The course set book – Linked by Albert-László Barabási (Barabási 2003) – looks like it’s going to be a very interesting read.
I’m required to read this book in two chapter chunks – and so far I’ve only read the first two – and I’m supposed to write a summary of what I think about it. If the the first two chapters are anything to go by I’m going to be, in turns, confused and entertained.
Barabási sets of by describing the successful attack on Yahoo! and Amazon by Mafiaboy (BBC News, 2001)back in 2000, and then goes onto set out how systems, or networks, could be subjected to similarly disruptive attacks. If Mafiaboy – a single tech-savvy guy sat at home with a persoanl computer – can cause such chaos to preofessionaly-built networks, what might happen if a group with greater technical skills and resources put their minds to doing something similar?
He then changes tack and describes how early social networks back in St Paul’s time – involving nothing but people, naturally – succeeded in spreading the word of Jesus, thus creating ever-increasing support for Christianity.
The crux of the first chapter is to introduce the possibility that all networks have similar driving forces, whether they’re people, computers or whatever else composes the network. “Everything is connected to everything else” it says on the front of the book, and I have to say that I’m intrigued, and a little sceptical, as to how this is all going to work out.
He complains that reductionism has failed to help us understand the whole: “[…] we are as far as we’ve ever been from understanding nature as a whole.” I’m not with him there. I understand his point that our attempts to reduce complex systems into smaller parts has revealed ever-increasing complexity, but the Scientific Method has indeed helped us to better understand how systems work.
I guess I’m going to find some of his assertions difficult to take!
He further explains that “networks are present everywhere” and that ignoring the whole system while concentrating on small parts of the whole is a recipe for disaster. I agree with him there.
It’s all written in an easy-to-undestand way and I like how he’s setting the groundwork for the book.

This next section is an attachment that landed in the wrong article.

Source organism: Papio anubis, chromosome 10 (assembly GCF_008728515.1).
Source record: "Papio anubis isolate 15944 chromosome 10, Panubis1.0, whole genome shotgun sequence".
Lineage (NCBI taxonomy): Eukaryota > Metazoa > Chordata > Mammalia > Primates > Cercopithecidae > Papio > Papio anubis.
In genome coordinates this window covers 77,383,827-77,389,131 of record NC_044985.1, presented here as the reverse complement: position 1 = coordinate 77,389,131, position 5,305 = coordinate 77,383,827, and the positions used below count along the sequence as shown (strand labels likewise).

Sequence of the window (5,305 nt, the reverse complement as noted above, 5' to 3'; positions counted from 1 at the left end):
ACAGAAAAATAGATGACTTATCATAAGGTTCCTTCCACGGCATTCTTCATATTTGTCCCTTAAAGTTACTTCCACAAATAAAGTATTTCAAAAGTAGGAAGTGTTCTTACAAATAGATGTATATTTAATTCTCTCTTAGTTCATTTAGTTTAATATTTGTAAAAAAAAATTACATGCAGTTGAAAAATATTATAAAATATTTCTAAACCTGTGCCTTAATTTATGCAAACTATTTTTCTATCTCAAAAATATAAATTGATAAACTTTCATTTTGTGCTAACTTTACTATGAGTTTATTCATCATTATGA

This chapter launches into some mathematics, involving an early maths genius (Leonhard Euler) (Hoffman 2003) and a twentieth century equivalent, Paul Erdös (Hoffman 2003). What follows is a potted history of graph theory, something I’m sure is going to crop up a lot.
I’ve got an A-level in Mathematics but I don’t remember covering graph theory. This concept looks simple on the surface but seems a little difficult to grasp. I like the idea of simplifying a network with the use of nodes and connecting lines (I’ve seen quite a few telecommunications network diagrams using similar ideas) but it hasn’t quite sunk in how this relates to the descriptions in the book – cocktail parties and the bridges of Königsberg (Weisstein 1999).
Barabasi suggests that it is possible to represent systems with nodes (in this case people or bridges) and lines that represent some sort of interaction or communication (conversations or public footpaths). This is how networks are formed, and there are rules and conditions that occur in all networks, be they technical or social.
I got a bit lost at this point, but I think I know where he’s going. We shall see.
Barabási, A., 2003. Linked : how everything is connected to everything else and what it means for business, science, and everyday life, New York: Plume.
Weisstein, E.W., 1999. Königsberg Bridge Problem — from Wolfram MathWorld. Available at: http://mathworld.wolfram.com/KoenigsbergBridgeProblem.html [Accessed February 16, 2011].
BBC News, 2001. ‘Mafiaboy’ hacker jailed. BBC. Available at: http://news.bbc.co.uk/1/hi/sci/tech/1541252.stm [Accessed February 16, 2011].
Hoffman, M., 2003. LEONHARD EULER. Available at: http://www.usna.edu/Users/math/meh/euler.html [Accessed February 16, 2011].
Hoffman, M., 2007. ERDOS NUMBERS. Available at: http://www.usna.edu/Users/math/meh/erdos.html [Accessed February 16, 2011].